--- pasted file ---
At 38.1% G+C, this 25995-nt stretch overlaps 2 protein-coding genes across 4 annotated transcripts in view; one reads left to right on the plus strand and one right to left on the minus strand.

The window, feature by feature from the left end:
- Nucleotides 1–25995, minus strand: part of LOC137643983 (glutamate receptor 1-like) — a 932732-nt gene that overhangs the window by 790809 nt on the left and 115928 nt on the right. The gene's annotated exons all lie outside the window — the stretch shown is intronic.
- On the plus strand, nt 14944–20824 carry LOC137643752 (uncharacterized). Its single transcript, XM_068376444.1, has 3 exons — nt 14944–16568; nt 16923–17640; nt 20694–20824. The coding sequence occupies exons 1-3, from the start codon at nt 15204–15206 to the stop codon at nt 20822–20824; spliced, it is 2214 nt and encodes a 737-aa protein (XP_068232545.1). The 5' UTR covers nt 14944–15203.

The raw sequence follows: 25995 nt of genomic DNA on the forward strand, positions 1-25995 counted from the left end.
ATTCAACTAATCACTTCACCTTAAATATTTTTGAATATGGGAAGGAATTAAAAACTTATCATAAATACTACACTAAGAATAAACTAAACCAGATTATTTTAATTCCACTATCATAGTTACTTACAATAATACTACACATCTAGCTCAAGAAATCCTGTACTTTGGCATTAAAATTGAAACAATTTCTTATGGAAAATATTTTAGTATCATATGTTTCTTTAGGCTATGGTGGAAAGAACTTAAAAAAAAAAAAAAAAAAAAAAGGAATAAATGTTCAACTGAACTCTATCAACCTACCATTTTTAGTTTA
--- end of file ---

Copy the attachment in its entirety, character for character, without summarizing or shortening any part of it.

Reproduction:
At 38.1% G+C, this 25995-nt stretch overlaps 2 protein-coding genes across 4 annotated transcripts in view; one reads left to right on the plus strand and one right to left on the minus strand.

The window, feature by feature from the left end:
- Nucleotides 1–25995, minus strand: part of LOC137643983 (glutamate receptor 1-like) — a 932732-nt gene that overhangs the window by 790809 nt on the left and 115928 nt on the right. The gene's annotated exons all lie outside the window — the stretch shown is intronic.
- On the plus strand, nt 14944–20824 carry LOC137643752 (uncharacterized). Its single transcript, XM_068376444.1, has 3 exons — nt 14944–16568; nt 16923–17640; nt 20694–20824. The coding sequence occupies exons 1-3, from the start codon at nt 15204–15206 to the stop codon at nt 20822–20824; spliced, it is 2214 nt and encodes a 737-aa protein (XP_068232545.1). The 5' UTR covers nt 14944–15203.

The raw sequence follows: 25995 nt of genomic DNA on the forward strand, positions 1-25995 counted from the left end.
ATTCAACTAATCACTTCACCTTAAATATTTTTGAATATGGGAAGGAATTAAAAACTTATCATAAATACTACACTAAGAATAAACTAAACCAGATTATTTTAATTCCACTATCATAGTTACTTACAATAATACTACACATCTAGCTCAAGAAATCCTGTACTTTGGCATTAAAATTGAAACAATTTCTTATGGAAAATATTTTAGTATCATATGTTTCTTTAGGCTATGGTGGAAAGAACTTAAAAAAAAAAAAAAAAAAAAAAGGAATAAATGTTCAACTGAACTCTATCAACCTACCATTTTTAGTTTA